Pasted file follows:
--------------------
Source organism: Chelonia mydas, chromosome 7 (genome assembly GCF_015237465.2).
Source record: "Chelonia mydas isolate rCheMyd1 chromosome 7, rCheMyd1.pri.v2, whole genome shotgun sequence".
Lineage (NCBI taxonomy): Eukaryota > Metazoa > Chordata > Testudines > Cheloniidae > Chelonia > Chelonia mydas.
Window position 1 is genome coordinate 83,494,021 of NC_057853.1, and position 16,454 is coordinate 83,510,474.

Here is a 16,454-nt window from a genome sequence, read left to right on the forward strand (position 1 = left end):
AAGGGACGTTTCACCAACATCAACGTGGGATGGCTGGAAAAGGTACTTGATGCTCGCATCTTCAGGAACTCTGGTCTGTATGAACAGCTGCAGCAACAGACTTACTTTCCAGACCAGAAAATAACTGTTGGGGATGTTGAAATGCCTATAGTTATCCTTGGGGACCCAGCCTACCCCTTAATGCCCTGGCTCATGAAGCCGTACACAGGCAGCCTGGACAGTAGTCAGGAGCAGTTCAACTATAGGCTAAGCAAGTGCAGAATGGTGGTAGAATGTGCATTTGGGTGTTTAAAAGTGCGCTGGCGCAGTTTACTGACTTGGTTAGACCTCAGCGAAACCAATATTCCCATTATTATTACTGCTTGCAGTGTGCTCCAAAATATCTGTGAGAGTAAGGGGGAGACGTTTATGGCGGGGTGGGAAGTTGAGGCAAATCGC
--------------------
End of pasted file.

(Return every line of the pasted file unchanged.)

Source organism: Chelonia mydas, chromosome 7 (genome assembly GCF_015237465.2).
Source record: "Chelonia mydas isolate rCheMyd1 chromosome 7, rCheMyd1.pri.v2, whole genome shotgun sequence".
Lineage (NCBI taxonomy): Eukaryota > Metazoa > Chordata > Testudines > Cheloniidae > Chelonia > Chelonia mydas.
Window position 1 is genome coordinate 83,494,021 of NC_057853.1, and position 16,454 is coordinate 83,510,474.

Here is a 16,454-nt window from a genome sequence, read left to right on the forward strand (position 1 = left end):
AAGGGACGTTTCACCAACATCAACGTGGGATGGCTGGAAAAGGTACTTGATGCTCGCATCTTCAGGAACTCTGGTCTGTATGAACAGCTGCAGCAACAGACTTACTTTCCAGACCAGAAAATAACTGTTGGGGATGTTGAAATGCCTATAGTTATCCTTGGGGACCCAGCCTACCCCTTAATGCCCTGGCTCATGAAGCCGTACACAGGCAGCCTGGACAGTAGTCAGGAGCAGTTCAACTATAGGCTAAGCAAGTGCAGAATGGTGGTAGAATGTGCATTTGGGTGTTTAAAAGTGCGCTGGCGCAGTTTACTGACTTGGTTAGACCTCAGCGAAACCAATATTCCCATTATTATTACTGCTTGCAGTGTGCTCCAAAATATCTGTGAGAGTAAGGGGGAGACGTTTATGGCGGGGTGGGAAGTTGAGGCAAATCGC